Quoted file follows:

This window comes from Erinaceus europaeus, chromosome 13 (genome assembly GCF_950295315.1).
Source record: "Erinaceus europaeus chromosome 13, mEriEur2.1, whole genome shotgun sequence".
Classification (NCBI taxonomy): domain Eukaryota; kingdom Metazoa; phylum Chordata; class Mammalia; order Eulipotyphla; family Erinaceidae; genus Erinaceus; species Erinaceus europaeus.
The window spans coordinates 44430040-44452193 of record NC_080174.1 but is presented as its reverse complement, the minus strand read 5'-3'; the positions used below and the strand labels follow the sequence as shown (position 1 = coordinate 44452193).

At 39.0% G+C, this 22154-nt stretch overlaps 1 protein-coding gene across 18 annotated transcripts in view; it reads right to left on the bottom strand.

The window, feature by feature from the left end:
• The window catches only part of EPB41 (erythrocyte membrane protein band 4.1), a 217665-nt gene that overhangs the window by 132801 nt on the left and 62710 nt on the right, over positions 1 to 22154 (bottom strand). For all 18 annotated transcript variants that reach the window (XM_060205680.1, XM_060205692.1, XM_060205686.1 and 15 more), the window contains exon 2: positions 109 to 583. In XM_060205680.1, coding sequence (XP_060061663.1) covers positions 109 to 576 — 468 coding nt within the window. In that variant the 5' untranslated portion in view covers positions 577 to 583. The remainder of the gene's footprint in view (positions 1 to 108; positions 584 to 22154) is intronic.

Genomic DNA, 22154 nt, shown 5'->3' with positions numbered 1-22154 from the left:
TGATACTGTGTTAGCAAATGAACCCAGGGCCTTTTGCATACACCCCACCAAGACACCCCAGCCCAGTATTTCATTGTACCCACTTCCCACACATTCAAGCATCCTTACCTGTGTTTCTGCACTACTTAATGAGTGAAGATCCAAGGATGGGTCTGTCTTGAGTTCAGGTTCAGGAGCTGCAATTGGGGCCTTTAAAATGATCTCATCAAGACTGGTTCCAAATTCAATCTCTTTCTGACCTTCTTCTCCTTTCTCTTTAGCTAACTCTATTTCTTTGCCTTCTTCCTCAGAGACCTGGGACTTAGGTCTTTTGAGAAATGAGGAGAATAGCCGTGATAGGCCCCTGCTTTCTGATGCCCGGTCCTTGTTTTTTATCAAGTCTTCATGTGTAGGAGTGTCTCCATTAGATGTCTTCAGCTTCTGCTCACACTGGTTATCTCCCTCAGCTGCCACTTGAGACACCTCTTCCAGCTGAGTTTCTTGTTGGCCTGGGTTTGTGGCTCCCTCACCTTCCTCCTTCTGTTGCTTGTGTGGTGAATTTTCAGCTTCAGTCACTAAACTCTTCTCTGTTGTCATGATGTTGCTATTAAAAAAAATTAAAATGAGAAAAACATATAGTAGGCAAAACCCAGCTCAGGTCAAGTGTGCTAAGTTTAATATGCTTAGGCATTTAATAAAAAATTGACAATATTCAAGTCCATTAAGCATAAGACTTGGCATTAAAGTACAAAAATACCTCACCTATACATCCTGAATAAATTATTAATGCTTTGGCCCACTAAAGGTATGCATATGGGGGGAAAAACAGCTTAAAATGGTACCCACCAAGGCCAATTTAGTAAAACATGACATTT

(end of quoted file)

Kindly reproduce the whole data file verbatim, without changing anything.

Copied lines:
This window comes from Erinaceus europaeus, chromosome 13 (genome assembly GCF_950295315.1).
Source record: "Erinaceus europaeus chromosome 13, mEriEur2.1, whole genome shotgun sequence".
Classification (NCBI taxonomy): domain Eukaryota; kingdom Metazoa; phylum Chordata; class Mammalia; order Eulipotyphla; family Erinaceidae; genus Erinaceus; species Erinaceus europaeus.
The window spans coordinates 44430040-44452193 of record NC_080174.1 but is presented as its reverse complement, the minus strand read 5'-3'; the positions used below and the strand labels follow the sequence as shown (position 1 = coordinate 44452193).

At 39.0% G+C, this 22154-nt stretch overlaps 1 protein-coding gene across 18 annotated transcripts in view; it reads right to left on the bottom strand.

The window, feature by feature from the left end:
• The window catches only part of EPB41 (erythrocyte membrane protein band 4.1), a 217665-nt gene that overhangs the window by 132801 nt on the left and 62710 nt on the right, over positions 1 to 22154 (bottom strand). For all 18 annotated transcript variants that reach the window (XM_060205680.1, XM_060205692.1, XM_060205686.1 and 15 more), the window contains exon 2: positions 109 to 583. In XM_060205680.1, coding sequence (XP_060061663.1) covers positions 109 to 576 — 468 coding nt within the window. In that variant the 5' untranslated portion in view covers positions 577 to 583. The remainder of the gene's footprint in view (positions 1 to 108; positions 584 to 22154) is intronic.

Genomic DNA, 22154 nt, shown 5'->3' with positions numbered 1-22154 from the left:
TGATACTGTGTTAGCAAATGAACCCAGGGCCTTTTGCATACACCCCACCAAGACACCCCAGCCCAGTATTTCATTGTACCCACTTCCCACACATTCAAGCATCCTTACCTGTGTTTCTGCACTACTTAATGAGTGAAGATCCAAGGATGGGTCTGTCTTGAGTTCAGGTTCAGGAGCTGCAATTGGGGCCTTTAAAATGATCTCATCAAGACTGGTTCCAAATTCAATCTCTTTCTGACCTTCTTCTCCTTTCTCTTTAGCTAACTCTATTTCTTTGCCTTCTTCCTCAGAGACCTGGGACTTAGGTCTTTTGAGAAATGAGGAGAATAGCCGTGATAGGCCCCTGCTTTCTGATGCCCGGTCCTTGTTTTTTATCAAGTCTTCATGTGTAGGAGTGTCTCCATTAGATGTCTTCAGCTTCTGCTCACACTGGTTATCTCCCTCAGCTGCCACTTGAGACACCTCTTCCAGCTGAGTTTCTTGTTGGCCTGGGTTTGTGGCTCCCTCACCTTCCTCCTTCTGTTGCTTGTGTGGTGAATTTTCAGCTTCAGTCACTAAACTCTTCTCTGTTGTCATGATGTTGCTATTAAAAAAAATTAAAATGAGAAAAACATATAGTAGGCAAAACCCAGCTCAGGTCAAGTGTGCTAAGTTTAATATGCTTAGGCATTTAATAAAAAATTGACAATATTCAAGTCCATTAAGCATAAGACTTGGCATTAAAGTACAAAAATACCTCACCTATACATCCTGAATAAATTATTAATGCTTTGGCCCACTAAAGGTATGCATATGGGGGGAAAAACAGCTTAAAATGGTACCCACCAAGGCCAATTTAGTAAAACATGACATTT